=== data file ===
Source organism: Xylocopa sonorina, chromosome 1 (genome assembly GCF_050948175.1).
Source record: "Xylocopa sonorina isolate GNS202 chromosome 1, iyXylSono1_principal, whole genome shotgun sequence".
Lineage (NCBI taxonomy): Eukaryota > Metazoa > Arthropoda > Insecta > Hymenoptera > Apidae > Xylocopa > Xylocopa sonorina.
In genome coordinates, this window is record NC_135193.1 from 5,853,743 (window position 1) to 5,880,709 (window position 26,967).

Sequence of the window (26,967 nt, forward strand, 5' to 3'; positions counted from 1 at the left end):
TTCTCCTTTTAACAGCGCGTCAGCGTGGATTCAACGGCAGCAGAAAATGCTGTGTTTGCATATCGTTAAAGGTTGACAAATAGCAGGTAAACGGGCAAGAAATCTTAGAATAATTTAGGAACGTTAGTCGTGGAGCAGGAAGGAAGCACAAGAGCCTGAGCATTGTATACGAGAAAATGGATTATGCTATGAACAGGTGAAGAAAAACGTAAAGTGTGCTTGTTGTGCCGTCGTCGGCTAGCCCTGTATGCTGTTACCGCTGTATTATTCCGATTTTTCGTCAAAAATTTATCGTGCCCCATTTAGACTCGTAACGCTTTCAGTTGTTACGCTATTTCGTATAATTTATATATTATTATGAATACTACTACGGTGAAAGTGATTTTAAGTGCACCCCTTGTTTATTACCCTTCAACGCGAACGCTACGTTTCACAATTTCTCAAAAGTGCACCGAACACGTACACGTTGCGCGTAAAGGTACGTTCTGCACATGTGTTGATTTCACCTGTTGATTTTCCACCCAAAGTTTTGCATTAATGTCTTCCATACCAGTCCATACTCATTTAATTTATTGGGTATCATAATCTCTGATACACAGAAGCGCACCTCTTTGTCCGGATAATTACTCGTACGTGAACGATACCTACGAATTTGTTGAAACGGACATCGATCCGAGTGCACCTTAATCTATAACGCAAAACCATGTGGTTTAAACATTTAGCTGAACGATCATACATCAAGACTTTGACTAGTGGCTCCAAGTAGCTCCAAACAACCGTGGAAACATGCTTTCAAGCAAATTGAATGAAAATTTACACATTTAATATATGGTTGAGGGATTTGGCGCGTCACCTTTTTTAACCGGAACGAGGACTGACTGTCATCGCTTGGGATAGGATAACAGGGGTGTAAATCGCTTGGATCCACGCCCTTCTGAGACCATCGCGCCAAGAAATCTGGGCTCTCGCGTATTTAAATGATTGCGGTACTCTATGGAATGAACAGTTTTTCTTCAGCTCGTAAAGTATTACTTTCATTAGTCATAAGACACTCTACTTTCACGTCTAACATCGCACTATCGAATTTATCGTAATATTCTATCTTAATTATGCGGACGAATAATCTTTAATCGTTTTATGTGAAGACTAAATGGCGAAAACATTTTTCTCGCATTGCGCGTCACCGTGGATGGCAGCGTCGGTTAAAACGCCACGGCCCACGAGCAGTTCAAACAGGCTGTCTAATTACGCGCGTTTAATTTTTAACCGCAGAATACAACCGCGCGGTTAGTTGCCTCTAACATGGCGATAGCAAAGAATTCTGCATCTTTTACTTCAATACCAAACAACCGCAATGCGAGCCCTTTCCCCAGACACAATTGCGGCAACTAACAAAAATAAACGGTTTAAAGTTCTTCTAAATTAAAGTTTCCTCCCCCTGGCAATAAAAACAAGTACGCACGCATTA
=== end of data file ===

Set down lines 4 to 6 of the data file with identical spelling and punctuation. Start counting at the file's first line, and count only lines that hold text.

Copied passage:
In genome coordinates, this window is record NC_135193.1 from 5,853,743 (window position 1) to 5,880,709 (window position 26,967).

Sequence of the window (26,967 nt, forward strand, 5' to 3'; positions counted from 1 at the left end):
TTCTCCTTTTAACAGCGCGTCAGCGTGGATTCAACGGCAGCAGAAAATGCTGTGTTTGCATATCGTTAAAGGTTGACAAATAGCAGGTAAACGGGCAAGAAATCTTAGAATAATTTAGGAACGTTAGTCGTGGAGCAGGAAGGAAGCACAAGAGCCTGAGCATTGTATACGAGAAAATGGATTATGCTATGAACAGGTGAAGAAAAACGTAAAGTGTGCTTGTTGTGCCGTCGTCGGCTAGCCCTGTATGCTGTTACCGCTGTATTATTCCGATTTTTCGTCAAAAATTTATCGTGCCCCATTTAGACTCGTAACGCTTTCAGTTGTTACGCTATTTCGTATAATTTATATATTATTATGAATACTACTACGGTGAAAGTGATTTTAAGTGCACCCCTTGTTTATTACCCTTCAACGCGAACGCTACGTTTCACAATTTCTCAAAAGTGCACCGAACACGTACACGTTGCGCGTAAAGGTACGTTCTGCACATGTGTTGATTTCACCTGTTGATTTTCCACCCAAAGTTTTGCATTAATGTCTTCCATACCAGTCCATACTCATTTAATTTATTGGGTATCATAATCTCTGATACACAGAAGCGCACCTCTTTGTCCGGATAATTACTCGTACGTGAACGATACCTACGAATTTGTTGAAACGGACATCGATCCGAGTGCACCTTAATCTATAACGCAAAACCATGTGGTTTAAACATTTAGCTGAACGATCATACATCAAGACTTTGACTAGTGGCTCCAAGTAGCTCCAAACAACCGTGGAAACATGCTTTCAAGCAAATTGAATGAAAATTTACACATTTAATATATGGTTGAGGGATTTGGCGCGTCACCTTTTTTAACCGGAACGAGGACTGACTGTCATCGCTTGGGATAGGATAACAGGGGTGTAAATCGCTTGGATCCACGCCCTTCTGAGACCATCGCGCCAAGAAATCTGGGCTCTCGCGTATTTAAATGATTGCGGTACTCTATGGAATGAACAGTTTTTCTTCAGCTCGTAAAGTATTACTTTCATTAGTCATAAGACACTCTACTTTCACGTCTAACATCGCACTATCGAATTTATCGTAATATTCTATCTTAATTATGCGGACGAATAATCTTTAATCGTTTTATGTGAAGACTAAATGGCGAAAACATTTTTCTCGCATTGCGCGTCACCGTGGATGGCAGCGTCGGTTAAAACGCCACGGCCCACGAGCAGTTCAAACAGGCTGTCTAATTACGCGCGTTTAATTTTTAACCGCAGAATACAACCGCGCGGTTAGTTGCCTCTAACATGGCGATAGCAAAGAATTCTGCATCTTTTACTTCAATACCAAACAACCGCAATGCGAGCCCTTTCCCCAGACACAATTGCGGCAACTAACAAAAATAAACGGTTTAAAGTTCTTCTAAATTAAAGTTTCCTCCCCCTGGCAATAAAAACAAGTACGCACGCATTA